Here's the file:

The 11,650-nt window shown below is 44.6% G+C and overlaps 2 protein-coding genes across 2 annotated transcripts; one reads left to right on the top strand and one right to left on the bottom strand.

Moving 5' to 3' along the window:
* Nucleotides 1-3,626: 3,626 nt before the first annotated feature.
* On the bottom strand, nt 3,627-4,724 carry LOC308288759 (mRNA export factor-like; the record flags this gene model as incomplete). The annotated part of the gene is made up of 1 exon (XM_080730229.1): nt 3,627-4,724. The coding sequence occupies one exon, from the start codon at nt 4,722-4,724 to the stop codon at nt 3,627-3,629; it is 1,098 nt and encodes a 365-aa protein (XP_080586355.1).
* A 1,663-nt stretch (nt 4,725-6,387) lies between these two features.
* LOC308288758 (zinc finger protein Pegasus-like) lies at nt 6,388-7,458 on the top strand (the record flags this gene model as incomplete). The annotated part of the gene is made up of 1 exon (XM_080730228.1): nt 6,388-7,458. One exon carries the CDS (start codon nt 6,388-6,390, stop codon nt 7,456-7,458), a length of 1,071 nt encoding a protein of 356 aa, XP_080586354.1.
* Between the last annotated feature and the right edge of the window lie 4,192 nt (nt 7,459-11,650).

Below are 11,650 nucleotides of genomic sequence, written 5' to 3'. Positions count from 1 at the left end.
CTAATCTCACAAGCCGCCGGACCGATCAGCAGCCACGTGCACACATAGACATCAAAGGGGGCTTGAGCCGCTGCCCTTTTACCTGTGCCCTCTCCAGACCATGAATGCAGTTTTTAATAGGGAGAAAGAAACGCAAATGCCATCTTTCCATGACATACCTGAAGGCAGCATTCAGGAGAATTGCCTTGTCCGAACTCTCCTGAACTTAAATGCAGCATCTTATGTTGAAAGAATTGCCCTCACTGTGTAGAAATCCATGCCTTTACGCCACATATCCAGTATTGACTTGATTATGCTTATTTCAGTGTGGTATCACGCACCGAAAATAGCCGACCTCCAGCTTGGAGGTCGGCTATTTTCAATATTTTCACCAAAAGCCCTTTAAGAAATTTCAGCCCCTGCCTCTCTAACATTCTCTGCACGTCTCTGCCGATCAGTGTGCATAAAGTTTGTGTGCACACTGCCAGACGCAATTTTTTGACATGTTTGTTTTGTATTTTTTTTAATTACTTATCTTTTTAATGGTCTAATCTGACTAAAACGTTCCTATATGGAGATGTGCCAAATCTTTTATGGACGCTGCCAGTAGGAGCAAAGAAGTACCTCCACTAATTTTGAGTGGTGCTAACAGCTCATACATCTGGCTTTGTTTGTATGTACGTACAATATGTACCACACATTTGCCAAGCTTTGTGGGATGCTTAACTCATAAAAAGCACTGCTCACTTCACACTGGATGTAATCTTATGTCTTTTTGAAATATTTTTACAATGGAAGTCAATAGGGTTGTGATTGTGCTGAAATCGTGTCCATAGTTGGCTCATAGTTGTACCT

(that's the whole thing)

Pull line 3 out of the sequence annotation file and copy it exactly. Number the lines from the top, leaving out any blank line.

* Nucleotides 1-3,626: 3,626 nt before the first annotated feature.